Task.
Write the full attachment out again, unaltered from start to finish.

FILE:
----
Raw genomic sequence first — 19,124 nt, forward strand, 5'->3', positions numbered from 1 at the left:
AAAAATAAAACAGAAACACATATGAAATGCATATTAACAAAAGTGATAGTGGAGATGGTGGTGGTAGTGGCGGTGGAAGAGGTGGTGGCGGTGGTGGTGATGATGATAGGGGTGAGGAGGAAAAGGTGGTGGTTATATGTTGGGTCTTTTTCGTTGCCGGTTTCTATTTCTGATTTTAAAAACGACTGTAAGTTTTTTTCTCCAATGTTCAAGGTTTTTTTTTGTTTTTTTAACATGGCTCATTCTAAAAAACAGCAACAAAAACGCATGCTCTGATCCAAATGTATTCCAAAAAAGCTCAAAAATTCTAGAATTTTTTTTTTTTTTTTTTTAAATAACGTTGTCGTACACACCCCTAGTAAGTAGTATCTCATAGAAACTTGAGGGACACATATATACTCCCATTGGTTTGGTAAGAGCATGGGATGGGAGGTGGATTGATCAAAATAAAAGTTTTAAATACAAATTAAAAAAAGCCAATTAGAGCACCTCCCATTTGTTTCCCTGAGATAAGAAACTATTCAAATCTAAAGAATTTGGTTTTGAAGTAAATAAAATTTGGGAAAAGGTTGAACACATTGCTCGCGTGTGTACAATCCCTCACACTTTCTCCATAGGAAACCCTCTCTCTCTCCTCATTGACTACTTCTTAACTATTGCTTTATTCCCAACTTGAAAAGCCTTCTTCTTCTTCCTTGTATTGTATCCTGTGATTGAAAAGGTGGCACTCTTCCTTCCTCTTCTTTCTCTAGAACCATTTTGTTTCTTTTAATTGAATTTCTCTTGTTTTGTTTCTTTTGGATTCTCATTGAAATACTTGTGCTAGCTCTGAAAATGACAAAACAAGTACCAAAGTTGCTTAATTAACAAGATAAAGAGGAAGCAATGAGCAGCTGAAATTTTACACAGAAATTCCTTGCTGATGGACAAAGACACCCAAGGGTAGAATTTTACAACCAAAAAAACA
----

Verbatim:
Raw genomic sequence first — 19,124 nt, forward strand, 5'->3', positions numbered from 1 at the left:
AAAAATAAAACAGAAACACATATGAAATGCATATTAACAAAAGTGATAGTGGAGATGGTGGTGGTAGTGGCGGTGGAAGAGGTGGTGGCGGTGGTGGTGATGATGATAGGGGTGAGGAGGAAAAGGTGGTGGTTATATGTTGGGTCTTTTTCGTTGCCGGTTTCTATTTCTGATTTTAAAAACGACTGTAAGTTTTTTTCTCCAATGTTCAAGGTTTTTTTTTGTTTTTTTAACATGGCTCATTCTAAAAAACAGCAACAAAAACGCATGCTCTGATCCAAATGTATTCCAAAAAAGCTCAAAAATTCTAGAATTTTTTTTTTTTTTTTTTTAAATAACGTTGTCGTACACACCCCTAGTAAGTAGTATCTCATAGAAACTTGAGGGACACATATATACTCCCATTGGTTTGGTAAGAGCATGGGATGGGAGGTGGATTGATCAAAATAAAAGTTTTAAATACAAATTAAAAAAAGCCAATTAGAGCACCTCCCATTTGTTTCCCTGAGATAAGAAACTATTCAAATCTAAAGAATTTGGTTTTGAAGTAAATAAAATTTGGGAAAAGGTTGAACACATTGCTCGCGTGTGTACAATCCCTCACACTTTCTCCATAGGAAACCCTCTCTCTCTCCTCATTGACTACTTCTTAACTATTGCTTTATTCCCAACTTGAAAAGCCTTCTTCTTCTTCCTTGTATTGTATCCTGTGATTGAAAAGGTGGCACTCTTCCTTCCTCTTCTTTCTCTAGAACCATTTTGTTTCTTTTAATTGAATTTCTCTTGTTTTGTTTCTTTTGGATTCTCATTGAAATACTTGTGCTAGCTCTGAAAATGACAAAACAAGTACCAAAGTTGCTTAATTAACAAGATAAAGAGGAAGCAATGAGCAGCTGAAATTTTACACAGAAATTCCTTGCTGATGGACAAAGACACCCAAGGGTAGAATTTTACAACCAAAAAAACA